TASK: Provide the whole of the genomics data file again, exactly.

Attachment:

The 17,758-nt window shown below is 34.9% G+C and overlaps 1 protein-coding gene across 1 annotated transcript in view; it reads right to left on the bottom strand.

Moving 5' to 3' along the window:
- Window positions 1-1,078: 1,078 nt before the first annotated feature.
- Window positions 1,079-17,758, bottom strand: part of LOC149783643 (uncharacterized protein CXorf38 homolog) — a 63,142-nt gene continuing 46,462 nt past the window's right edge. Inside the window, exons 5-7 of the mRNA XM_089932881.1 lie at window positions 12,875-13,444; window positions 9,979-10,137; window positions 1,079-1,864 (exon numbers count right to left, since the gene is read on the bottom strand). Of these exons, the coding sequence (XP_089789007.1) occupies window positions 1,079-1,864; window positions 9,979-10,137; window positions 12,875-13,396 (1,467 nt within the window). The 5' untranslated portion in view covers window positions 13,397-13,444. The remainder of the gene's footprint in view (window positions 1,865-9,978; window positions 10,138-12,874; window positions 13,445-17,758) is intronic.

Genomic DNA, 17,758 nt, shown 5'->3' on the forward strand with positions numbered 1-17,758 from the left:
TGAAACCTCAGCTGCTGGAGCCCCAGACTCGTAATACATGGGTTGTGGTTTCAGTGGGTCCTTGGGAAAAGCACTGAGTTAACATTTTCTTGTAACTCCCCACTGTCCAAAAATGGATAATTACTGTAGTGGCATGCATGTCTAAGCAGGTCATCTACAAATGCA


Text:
The 17,758-nt window shown below is 34.9% G+C and overlaps 1 protein-coding gene across 1 annotated transcript in view; it reads right to left on the bottom strand.

Moving 5' to 3' along the window:
- Window positions 1-1,078: 1,078 nt before the first annotated feature.
- Window positions 1,079-17,758, bottom strand: part of LOC149783643 (uncharacterized protein CXorf38 homolog) — a 63,142-nt gene continuing 46,462 nt past the window's right edge. Inside the window, exons 5-7 of the mRNA XM_089932881.1 lie at window positions 12,875-13,444; window positions 9,979-10,137; window positions 1,079-1,864 (exon numbers count right to left, since the gene is read on the bottom strand). Of these exons, the coding sequence (XP_089789007.1) occupies window positions 1,079-1,864; window positions 9,979-10,137; window positions 12,875-13,396 (1,467 nt within the window). The 5' untranslated portion in view covers window positions 13,397-13,444. The remainder of the gene's footprint in view (window positions 1,865-9,978; window positions 10,138-12,874; window positions 13,445-17,758) is intronic.

Genomic DNA, 17,758 nt, shown 5'->3' on the forward strand with positions numbered 1-17,758 from the left:
TGAAACCTCAGCTGCTGGAGCCCCAGACTCGTAATACATGGGTTGTGGTTTCAGTGGGTCCTTGGGAAAAGCACTGAGTTAACATTTTCTTGTAACTCCCCACTGTCCAAAAATGGATAATTACTGTAGTGGCATGCATGTCTAAGCAGGTCATCTACAAATGCA